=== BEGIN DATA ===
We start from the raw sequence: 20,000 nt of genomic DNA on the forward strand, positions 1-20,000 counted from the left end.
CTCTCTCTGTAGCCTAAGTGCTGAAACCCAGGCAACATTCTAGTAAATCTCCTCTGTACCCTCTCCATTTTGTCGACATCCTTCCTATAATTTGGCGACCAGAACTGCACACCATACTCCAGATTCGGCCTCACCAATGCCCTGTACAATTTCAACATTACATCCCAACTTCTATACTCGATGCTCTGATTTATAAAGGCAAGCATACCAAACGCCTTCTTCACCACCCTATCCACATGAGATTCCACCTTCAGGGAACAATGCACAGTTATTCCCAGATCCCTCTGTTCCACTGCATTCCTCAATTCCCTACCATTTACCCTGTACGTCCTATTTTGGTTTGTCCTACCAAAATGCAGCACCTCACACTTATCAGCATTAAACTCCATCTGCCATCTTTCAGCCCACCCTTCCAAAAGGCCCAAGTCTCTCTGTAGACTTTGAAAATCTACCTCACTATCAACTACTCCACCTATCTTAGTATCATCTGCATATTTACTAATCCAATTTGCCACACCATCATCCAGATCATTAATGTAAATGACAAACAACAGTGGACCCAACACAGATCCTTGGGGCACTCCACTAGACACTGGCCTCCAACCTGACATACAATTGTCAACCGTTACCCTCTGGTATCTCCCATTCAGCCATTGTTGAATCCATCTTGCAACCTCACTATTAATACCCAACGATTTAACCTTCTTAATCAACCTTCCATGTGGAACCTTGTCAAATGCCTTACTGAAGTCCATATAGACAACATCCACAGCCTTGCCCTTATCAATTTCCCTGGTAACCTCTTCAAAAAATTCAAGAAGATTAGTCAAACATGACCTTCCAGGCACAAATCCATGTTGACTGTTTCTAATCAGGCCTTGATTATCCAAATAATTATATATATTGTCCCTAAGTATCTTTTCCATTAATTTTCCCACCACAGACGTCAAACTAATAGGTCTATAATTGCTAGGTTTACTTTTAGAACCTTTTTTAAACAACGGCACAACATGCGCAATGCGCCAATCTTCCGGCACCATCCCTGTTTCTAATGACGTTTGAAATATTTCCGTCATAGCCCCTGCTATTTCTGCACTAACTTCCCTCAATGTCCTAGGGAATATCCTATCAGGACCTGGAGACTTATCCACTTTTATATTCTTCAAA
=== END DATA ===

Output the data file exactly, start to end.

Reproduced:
We start from the raw sequence: 20,000 nt of genomic DNA on the forward strand, positions 1-20,000 counted from the left end.
CTCTCTCTGTAGCCTAAGTGCTGAAACCCAGGCAACATTCTAGTAAATCTCCTCTGTACCCTCTCCATTTTGTCGACATCCTTCCTATAATTTGGCGACCAGAACTGCACACCATACTCCAGATTCGGCCTCACCAATGCCCTGTACAATTTCAACATTACATCCCAACTTCTATACTCGATGCTCTGATTTATAAAGGCAAGCATACCAAACGCCTTCTTCACCACCCTATCCACATGAGATTCCACCTTCAGGGAACAATGCACAGTTATTCCCAGATCCCTCTGTTCCACTGCATTCCTCAATTCCCTACCATTTACCCTGTACGTCCTATTTTGGTTTGTCCTACCAAAATGCAGCACCTCACACTTATCAGCATTAAACTCCATCTGCCATCTTTCAGCCCACCCTTCCAAAAGGCCCAAGTCTCTCTGTAGACTTTGAAAATCTACCTCACTATCAACTACTCCACCTATCTTAGTATCATCTGCATATTTACTAATCCAATTTGCCACACCATCATCCAGATCATTAATGTAAATGACAAACAACAGTGGACCCAACACAGATCCTTGGGGCACTCCACTAGACACTGGCCTCCAACCTGACATACAATTGTCAACCGTTACCCTCTGGTATCTCCCATTCAGCCATTGTTGAATCCATCTTGCAACCTCACTATTAATACCCAACGATTTAACCTTCTTAATCAACCTTCCATGTGGAACCTTGTCAAATGCCTTACTGAAGTCCATATAGACAACATCCACAGCCTTGCCCTTATCAATTTCCCTGGTAACCTCTTCAAAAAATTCAAGAAGATTAGTCAAACATGACCTTCCAGGCACAAATCCATGTTGACTGTTTCTAATCAGGCCTTGATTATCCAAATAATTATATATATTGTCCCTAAGTATCTTTTCCATTAATTTTCCCACCACAGACGTCAAACTAATAGGTCTATAATTGCTAGGTTTACTTTTAGAACCTTTTTTAAACAACGGCACAACATGCGCAATGCGCCAATCTTCCGGCACCATCCCTGTTTCTAATGACGTTTGAAATATTTCCGTCATAGCCCCTGCTATTTCTGCACTAACTTCCCTCAATGTCCTAGGGAATATCCTATCAGGACCTGGAGACTTATCCACTTTTATATTCTTCAAA